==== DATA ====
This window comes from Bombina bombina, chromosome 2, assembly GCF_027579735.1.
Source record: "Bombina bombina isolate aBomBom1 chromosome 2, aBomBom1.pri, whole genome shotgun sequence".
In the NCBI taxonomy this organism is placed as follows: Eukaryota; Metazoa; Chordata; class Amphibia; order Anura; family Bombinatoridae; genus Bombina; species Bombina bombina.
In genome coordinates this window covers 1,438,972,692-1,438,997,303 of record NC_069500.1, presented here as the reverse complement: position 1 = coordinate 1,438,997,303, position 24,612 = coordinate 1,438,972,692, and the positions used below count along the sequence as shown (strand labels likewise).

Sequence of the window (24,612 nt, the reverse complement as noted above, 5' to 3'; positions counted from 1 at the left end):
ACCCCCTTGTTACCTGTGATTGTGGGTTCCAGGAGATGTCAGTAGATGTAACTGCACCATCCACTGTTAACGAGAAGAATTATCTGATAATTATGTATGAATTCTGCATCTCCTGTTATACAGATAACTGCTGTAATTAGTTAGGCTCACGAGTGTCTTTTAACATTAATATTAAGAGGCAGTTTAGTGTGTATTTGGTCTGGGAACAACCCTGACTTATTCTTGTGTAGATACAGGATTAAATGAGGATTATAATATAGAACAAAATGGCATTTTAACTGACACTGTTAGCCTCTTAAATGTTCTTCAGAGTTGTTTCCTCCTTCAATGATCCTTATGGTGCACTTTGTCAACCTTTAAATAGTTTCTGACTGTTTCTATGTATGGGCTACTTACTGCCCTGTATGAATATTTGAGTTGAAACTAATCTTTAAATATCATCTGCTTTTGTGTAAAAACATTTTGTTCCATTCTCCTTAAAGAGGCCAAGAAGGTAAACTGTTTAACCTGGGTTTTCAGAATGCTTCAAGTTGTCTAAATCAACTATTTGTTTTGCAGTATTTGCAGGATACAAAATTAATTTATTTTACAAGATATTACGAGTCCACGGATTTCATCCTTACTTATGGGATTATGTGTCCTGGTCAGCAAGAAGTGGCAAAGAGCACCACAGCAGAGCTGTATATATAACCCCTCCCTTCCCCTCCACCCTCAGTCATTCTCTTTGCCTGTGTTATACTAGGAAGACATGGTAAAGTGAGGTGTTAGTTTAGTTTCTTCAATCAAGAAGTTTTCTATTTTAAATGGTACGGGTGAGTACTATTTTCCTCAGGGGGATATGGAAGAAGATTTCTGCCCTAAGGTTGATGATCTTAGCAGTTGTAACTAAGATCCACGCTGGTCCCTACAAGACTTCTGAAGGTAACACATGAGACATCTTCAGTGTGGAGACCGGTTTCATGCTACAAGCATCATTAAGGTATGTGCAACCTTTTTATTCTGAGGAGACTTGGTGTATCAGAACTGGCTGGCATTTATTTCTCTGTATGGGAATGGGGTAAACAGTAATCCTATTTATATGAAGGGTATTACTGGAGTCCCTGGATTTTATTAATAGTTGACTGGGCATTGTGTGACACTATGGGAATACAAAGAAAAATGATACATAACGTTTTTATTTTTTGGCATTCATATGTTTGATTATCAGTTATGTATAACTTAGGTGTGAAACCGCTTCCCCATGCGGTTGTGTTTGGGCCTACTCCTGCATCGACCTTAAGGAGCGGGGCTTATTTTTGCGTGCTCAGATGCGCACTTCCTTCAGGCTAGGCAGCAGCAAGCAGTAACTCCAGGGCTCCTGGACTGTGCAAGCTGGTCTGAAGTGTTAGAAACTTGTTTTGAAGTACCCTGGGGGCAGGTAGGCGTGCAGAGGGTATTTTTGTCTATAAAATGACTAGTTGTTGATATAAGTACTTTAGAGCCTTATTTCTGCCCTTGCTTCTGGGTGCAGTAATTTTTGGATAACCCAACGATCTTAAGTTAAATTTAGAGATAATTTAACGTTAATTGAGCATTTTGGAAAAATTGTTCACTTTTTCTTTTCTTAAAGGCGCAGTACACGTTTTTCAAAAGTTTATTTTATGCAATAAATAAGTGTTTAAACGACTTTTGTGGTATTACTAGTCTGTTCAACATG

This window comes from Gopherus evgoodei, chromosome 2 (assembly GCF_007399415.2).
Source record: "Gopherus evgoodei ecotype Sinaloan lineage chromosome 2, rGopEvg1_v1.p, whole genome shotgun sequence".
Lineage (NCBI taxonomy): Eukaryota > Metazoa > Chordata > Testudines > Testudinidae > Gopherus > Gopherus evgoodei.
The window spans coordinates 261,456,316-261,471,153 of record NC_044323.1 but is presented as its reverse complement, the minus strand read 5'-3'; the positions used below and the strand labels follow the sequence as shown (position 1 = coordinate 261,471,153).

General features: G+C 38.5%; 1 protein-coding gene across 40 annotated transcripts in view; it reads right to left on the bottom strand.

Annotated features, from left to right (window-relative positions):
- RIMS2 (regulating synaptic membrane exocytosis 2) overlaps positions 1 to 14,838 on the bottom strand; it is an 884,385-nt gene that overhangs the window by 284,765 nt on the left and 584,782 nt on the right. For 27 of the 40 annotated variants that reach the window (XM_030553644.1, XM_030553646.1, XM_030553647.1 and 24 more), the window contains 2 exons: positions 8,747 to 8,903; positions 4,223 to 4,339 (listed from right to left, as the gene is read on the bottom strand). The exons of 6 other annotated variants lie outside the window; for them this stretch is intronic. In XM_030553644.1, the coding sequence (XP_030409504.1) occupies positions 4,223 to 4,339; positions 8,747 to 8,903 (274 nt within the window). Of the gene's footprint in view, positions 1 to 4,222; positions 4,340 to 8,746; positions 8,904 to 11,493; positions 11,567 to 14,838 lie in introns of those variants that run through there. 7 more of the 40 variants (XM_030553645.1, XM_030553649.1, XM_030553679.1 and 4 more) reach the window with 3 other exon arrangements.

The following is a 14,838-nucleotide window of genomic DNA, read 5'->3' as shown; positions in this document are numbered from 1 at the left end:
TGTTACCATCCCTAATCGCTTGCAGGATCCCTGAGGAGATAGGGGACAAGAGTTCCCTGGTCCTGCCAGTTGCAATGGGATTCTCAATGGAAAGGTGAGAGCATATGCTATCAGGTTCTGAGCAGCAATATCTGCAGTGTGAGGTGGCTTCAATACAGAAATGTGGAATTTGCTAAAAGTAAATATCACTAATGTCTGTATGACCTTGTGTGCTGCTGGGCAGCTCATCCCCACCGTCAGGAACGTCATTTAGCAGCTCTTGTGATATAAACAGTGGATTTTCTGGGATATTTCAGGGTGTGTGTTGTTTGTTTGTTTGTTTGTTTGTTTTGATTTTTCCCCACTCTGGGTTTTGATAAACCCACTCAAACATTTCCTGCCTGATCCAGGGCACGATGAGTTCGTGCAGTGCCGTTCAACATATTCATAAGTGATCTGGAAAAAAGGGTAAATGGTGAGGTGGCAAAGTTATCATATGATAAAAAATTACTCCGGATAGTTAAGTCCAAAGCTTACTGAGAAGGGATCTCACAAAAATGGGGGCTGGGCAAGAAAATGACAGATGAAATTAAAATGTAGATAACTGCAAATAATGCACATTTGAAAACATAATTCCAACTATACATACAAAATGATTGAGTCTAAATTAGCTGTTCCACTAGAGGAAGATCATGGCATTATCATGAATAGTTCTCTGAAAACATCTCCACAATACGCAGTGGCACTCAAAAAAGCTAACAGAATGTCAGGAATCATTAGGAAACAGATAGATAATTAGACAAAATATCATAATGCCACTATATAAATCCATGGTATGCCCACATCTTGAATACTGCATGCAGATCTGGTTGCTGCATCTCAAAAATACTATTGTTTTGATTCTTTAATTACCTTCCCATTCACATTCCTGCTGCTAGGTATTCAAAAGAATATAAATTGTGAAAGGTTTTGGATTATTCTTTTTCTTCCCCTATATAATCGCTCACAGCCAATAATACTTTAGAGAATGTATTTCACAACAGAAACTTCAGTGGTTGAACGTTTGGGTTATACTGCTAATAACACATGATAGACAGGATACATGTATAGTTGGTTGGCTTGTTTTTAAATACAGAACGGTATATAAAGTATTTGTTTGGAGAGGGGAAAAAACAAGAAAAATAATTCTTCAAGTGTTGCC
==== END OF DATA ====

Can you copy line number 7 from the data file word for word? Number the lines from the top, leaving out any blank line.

This window comes from Gopherus evgoodei, chromosome 2 (assembly GCF_007399415.2).